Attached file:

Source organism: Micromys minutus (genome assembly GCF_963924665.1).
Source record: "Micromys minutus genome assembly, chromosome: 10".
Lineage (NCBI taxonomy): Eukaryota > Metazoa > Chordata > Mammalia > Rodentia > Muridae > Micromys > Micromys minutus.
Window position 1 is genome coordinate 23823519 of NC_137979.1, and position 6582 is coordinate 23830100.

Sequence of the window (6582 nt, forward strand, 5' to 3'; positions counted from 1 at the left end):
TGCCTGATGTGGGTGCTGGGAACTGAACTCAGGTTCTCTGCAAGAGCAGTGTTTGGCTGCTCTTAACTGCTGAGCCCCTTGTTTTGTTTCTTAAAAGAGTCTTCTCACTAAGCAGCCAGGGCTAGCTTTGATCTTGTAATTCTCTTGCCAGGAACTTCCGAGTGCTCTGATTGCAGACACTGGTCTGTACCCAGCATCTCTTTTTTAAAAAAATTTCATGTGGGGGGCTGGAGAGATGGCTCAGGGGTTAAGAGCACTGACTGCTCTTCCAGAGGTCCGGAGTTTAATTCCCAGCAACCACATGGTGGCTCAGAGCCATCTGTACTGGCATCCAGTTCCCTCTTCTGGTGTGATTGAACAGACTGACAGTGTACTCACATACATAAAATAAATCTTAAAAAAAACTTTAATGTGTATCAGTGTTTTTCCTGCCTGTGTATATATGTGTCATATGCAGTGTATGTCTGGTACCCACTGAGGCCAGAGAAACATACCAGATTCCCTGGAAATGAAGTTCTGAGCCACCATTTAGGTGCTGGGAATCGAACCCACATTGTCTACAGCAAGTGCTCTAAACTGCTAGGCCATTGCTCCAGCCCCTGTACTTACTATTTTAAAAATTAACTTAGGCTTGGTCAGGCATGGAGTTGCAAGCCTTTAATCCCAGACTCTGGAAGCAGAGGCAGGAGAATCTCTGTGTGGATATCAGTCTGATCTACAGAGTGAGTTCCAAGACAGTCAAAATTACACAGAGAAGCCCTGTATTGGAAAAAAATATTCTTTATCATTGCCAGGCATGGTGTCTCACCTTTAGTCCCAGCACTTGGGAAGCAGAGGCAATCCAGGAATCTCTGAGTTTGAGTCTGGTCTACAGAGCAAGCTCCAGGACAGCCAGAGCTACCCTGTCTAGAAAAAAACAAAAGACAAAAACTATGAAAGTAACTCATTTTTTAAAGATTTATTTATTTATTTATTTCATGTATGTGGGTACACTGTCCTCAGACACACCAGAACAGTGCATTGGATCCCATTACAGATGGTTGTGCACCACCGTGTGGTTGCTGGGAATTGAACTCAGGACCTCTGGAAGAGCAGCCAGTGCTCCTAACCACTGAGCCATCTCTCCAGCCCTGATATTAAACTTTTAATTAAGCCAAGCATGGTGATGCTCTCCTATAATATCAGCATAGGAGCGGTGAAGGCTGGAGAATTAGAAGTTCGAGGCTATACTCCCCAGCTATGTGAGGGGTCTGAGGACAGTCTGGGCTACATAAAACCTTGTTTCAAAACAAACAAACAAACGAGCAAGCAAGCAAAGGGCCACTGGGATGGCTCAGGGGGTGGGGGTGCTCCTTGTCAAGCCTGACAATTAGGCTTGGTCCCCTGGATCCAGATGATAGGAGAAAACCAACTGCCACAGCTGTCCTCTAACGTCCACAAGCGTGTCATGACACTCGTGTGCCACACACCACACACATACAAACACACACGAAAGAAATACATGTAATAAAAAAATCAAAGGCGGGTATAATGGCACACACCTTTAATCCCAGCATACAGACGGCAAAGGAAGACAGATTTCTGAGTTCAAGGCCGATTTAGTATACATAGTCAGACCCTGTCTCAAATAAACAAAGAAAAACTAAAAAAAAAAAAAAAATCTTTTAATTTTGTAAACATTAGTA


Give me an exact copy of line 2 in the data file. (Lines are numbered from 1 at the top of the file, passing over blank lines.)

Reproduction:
Source record: "Micromys minutus genome assembly, chromosome: 10".